Speed-dating EU transparency: EU Parliament hearing on access to EU documents

European Parliament (flickr) / Creative Commons BY-NC-ND 2.0

Sitting in Wednesday’s EU Parliament hearing on the topic of access to EU documents and freedom of information felt a little like policy speed dating.

15 external speakers and more short interventions from Members of the European Parliament (MEPs) – although embarrisingly few MEPs were present in the audience – were put on the agenda of the 3 1/2 hours meeting that was chaired by Heidi Hautala, Michael Cashman and Anneli Jäätteenmäki.

The arguments and perspectives exchanged were “the usual suspects” for those who have followed the debate in the past, highlighting the need for reform of the current access to EU documents regime while asking for more pro-active implementation of the current law (i.e. regulations 1049/2001 & 1367/2006). The discussion touched also on the reform process initiated by the EU Commission in 2008.

If you want, you can watch the recording of the hearing online to see all the interventions. There’s also an EU Parliament press release following the event.


Some points I found particularly noteworthy during the meeting:

  • Michael Cashman – who is in charge of the EU access to documents reform in the Parliament – announced that the Parliament’s leadership actually tried to prevent this hearing short before. He is planning to complain about that.
  • Helen Darbishire from Access Info reported about the recent landmark case on access to EU documents they won against the EU Council. The fact that this lead to reactions from all around the world underlined how important it is for the EU to set a positive example instead of lagging behind.
  • Nikiforos Diamandouros, the EU Ombudsman, told us that he had been proposing that the current access to documents regulation would technically amended, bringing its provisions in line with the Lisbon Treaty without prejudice to more extensive reforms. This technical amendment has been put forward by the EU Commission recently.
  • Cesare Onestini from the European External Action Service (aka the EU’s diplomatic service) informed that they have just drafted their internal rules on how to handle access to documents requests. The draft was now in the hands of Catherine Ashton, the EU’s “foreign minister”, for approval.
  • Peter Hustinx, the EU data protection supervisor, reminded that he has
    recently issued a guidance paper on how to balance the protection of
    personal data with the need for institutional transparency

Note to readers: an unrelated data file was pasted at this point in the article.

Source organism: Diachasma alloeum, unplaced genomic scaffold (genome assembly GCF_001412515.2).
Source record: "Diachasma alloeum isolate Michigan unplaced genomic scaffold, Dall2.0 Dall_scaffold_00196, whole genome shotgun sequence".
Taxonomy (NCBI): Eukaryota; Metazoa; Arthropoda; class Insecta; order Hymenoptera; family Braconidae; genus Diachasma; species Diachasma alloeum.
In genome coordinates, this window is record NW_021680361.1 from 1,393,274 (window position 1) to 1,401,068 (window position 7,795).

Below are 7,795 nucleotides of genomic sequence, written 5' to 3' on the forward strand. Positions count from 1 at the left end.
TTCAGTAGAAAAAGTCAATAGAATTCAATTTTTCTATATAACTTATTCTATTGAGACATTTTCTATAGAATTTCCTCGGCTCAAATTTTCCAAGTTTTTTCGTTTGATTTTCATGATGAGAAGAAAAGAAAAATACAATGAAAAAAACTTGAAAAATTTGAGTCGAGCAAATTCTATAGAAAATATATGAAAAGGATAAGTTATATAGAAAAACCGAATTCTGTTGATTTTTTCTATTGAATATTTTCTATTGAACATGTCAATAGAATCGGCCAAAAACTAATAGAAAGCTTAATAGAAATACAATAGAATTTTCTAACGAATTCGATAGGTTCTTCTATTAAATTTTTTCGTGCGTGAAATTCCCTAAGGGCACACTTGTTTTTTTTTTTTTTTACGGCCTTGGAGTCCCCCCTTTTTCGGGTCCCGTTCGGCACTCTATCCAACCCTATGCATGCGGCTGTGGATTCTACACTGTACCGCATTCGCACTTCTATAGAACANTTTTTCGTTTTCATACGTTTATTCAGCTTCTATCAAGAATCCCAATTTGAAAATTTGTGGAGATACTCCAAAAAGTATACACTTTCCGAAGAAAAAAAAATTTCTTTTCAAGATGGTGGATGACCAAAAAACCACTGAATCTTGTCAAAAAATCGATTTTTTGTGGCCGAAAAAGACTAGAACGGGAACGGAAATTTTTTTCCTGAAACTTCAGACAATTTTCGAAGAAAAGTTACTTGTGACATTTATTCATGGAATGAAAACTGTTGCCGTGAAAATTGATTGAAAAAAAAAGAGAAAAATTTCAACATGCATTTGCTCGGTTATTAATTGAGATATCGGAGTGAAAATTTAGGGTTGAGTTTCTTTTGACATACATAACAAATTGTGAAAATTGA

, not least
    after the EU Court ruling “Bavarian Lager v. Commission” that was
    mentioned by several speakers during the hearing.
  • Sakari Vuorensola from the EU borders agency “FRONTEX” counted only 10 [sic!] requests for access to documents per year for his agency. He also told that they now produce public versions of certain internal reports to ease access to public information contained in these reports.
  • Tony Buyan of Statewatch.org presented his analysis of the latest minimal reform proposal where he argues that the Commission’s proposal ignores crucial transparency provisions introduced through the Lisbon Treaty.
  • And last but not least it was interesting to hear that  Hubert Szlaszewski has assumed his responsibilities as Director for Better Regulation and Administrative Policies in the EU Commission two weeks ago, now being in charge of access to documents in the Commission.

It’s difficult to judge in how far this hearing has contributed to the legal and practical reform of access to EU documents. I’d say that it was a good summary of where we stand right now without giving clear guidance on how to move on.

But the longer I watch the legal reform process, the more doubts I have that EU Commission, Parliament and the member states in the Council will come to grips and finally agree on a meaningful improved EU access to documents regulation. I hope I am wrong, but I’m not alone with this feeling from what I hear.

In this sense the hearing was a reminder that we as civil society have to keep up the pressure on the EU institutions and EU member states, through advocacy, expertise and court cases while also trying to find practical solutions that ease the access to EU documents for citizens and NGOs, whether or not the current legal basis will change significantly or not.

Ronny Patz, Transparency International Liaison Office to the EU

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